A lack of affordable flood insurance in the coming months could trigger a further slowdown in the housing market, lenders have warned.
The Council of Mortgage Lenders (CML) has pressed the Government for "urgent talks" about a new safety net agreement to ensure householders at a higher flooding risk can continue to take out insurance at a reasonable cost.
The CML has written to the Department for Environment, Food and Rural Affairs (Defra) amid fears about the future availability and cost of the insurance, following the wettest April on record.
It is concerned that existing arrangements, under which most households at risk of flooding have been able to get cover, are set to end in June next year.
Uncertainty about future insurance could begin to affect people trying to renew policies from this summer, as households tend to take out policies annually, said the CML.
It warned this could cause further problems for the sluggish housing market, as borrowers unable to get cover risk breaching the terms of their mortgage and may find they cannot get another deal. Meanwhile, prospective buyers of higher flood-risk homes may also be unable to raise the finance they need.
Around 200,000 homes at risk from flooding may face difficulties getting insurance from next year, the Association of British Insurers (ABI) warned in January. The ABI has also spoken of its "frustration" and has said that insurers want to ensure every home has access to affordable insurance.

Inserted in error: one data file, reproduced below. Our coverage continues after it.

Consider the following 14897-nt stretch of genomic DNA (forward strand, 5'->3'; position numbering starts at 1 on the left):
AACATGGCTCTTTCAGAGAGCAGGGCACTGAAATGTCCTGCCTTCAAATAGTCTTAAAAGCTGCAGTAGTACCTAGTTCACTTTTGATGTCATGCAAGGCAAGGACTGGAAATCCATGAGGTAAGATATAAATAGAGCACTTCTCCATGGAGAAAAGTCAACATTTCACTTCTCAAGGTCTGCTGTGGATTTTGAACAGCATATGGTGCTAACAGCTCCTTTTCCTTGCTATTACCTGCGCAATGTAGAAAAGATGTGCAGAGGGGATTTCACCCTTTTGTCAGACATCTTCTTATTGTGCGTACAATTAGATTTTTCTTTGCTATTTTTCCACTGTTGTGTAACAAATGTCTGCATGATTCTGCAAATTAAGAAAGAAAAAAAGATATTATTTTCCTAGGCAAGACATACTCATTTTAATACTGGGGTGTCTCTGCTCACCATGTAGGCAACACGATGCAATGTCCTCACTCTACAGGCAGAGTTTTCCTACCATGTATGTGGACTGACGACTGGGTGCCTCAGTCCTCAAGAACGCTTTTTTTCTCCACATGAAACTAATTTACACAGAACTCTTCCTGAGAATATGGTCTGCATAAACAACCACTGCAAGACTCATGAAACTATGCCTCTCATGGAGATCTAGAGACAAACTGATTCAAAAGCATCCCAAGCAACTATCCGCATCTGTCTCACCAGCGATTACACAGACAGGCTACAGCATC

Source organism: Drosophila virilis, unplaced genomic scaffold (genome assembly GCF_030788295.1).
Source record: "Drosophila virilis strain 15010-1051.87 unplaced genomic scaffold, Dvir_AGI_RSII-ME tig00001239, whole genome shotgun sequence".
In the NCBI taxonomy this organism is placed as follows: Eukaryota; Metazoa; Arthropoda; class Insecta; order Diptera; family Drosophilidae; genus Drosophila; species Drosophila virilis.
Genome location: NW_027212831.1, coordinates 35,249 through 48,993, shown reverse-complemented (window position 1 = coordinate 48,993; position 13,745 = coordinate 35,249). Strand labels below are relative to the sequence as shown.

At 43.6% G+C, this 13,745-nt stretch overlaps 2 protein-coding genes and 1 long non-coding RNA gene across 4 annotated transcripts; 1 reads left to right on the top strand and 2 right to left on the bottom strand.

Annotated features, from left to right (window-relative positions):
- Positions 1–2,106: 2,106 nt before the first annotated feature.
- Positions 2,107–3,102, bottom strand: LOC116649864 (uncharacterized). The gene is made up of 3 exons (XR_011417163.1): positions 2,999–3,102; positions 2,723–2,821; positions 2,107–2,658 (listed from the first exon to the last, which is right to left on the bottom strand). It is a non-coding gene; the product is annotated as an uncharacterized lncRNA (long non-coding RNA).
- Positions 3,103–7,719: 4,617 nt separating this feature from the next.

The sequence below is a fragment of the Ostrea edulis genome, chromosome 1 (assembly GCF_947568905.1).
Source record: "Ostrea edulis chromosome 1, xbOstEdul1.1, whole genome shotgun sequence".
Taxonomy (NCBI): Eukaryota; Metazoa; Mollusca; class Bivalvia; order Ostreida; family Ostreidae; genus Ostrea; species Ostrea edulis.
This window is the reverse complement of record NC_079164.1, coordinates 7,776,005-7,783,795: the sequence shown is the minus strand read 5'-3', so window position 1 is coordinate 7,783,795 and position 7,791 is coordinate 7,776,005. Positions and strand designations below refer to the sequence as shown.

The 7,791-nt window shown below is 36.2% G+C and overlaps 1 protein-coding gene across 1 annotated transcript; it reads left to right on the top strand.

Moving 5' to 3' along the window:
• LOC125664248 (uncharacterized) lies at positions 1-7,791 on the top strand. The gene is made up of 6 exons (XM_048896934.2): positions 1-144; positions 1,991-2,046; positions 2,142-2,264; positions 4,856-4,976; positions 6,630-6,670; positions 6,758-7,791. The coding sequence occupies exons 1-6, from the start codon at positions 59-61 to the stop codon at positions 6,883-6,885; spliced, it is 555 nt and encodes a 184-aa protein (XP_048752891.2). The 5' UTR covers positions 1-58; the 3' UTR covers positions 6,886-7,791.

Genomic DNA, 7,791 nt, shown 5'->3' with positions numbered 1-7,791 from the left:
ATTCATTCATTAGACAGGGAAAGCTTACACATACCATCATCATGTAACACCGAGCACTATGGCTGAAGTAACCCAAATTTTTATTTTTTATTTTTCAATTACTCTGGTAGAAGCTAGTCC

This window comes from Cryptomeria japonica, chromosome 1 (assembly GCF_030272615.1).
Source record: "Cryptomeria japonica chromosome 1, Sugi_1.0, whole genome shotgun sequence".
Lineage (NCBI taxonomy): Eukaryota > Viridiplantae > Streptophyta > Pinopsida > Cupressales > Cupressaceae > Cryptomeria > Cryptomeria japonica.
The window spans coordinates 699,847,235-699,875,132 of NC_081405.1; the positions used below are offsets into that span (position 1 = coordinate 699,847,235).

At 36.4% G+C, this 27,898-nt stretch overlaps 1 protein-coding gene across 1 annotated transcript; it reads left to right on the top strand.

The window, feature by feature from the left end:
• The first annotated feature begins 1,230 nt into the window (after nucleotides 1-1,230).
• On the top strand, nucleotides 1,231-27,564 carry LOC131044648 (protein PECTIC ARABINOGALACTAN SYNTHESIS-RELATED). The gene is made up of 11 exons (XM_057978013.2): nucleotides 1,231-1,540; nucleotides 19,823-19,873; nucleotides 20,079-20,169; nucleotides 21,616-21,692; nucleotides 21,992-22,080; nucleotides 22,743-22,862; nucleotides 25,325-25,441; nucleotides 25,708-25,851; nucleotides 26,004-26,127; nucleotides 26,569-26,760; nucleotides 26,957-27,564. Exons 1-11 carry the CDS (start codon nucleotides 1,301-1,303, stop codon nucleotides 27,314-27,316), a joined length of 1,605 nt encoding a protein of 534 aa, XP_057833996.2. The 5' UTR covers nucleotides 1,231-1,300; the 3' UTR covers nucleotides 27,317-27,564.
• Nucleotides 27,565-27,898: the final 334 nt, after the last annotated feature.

A Department for Environment, Food and Rural Affairs spokesman said: "Taxpayers' money is best spent on long-term solutions that prevent flooding in the first place. We are investing £2.1 billion in flood defences that will protect over 145,000 homes.
"We want flood insurance to be affordable and remain widely available and are working with the insurance industry to ensure that this will be the case
"We're mindful of those on lower incomes living with the risk of flooding. That's why we're considering ways to keep flood insurance affordable for those who might struggle most with premium increases."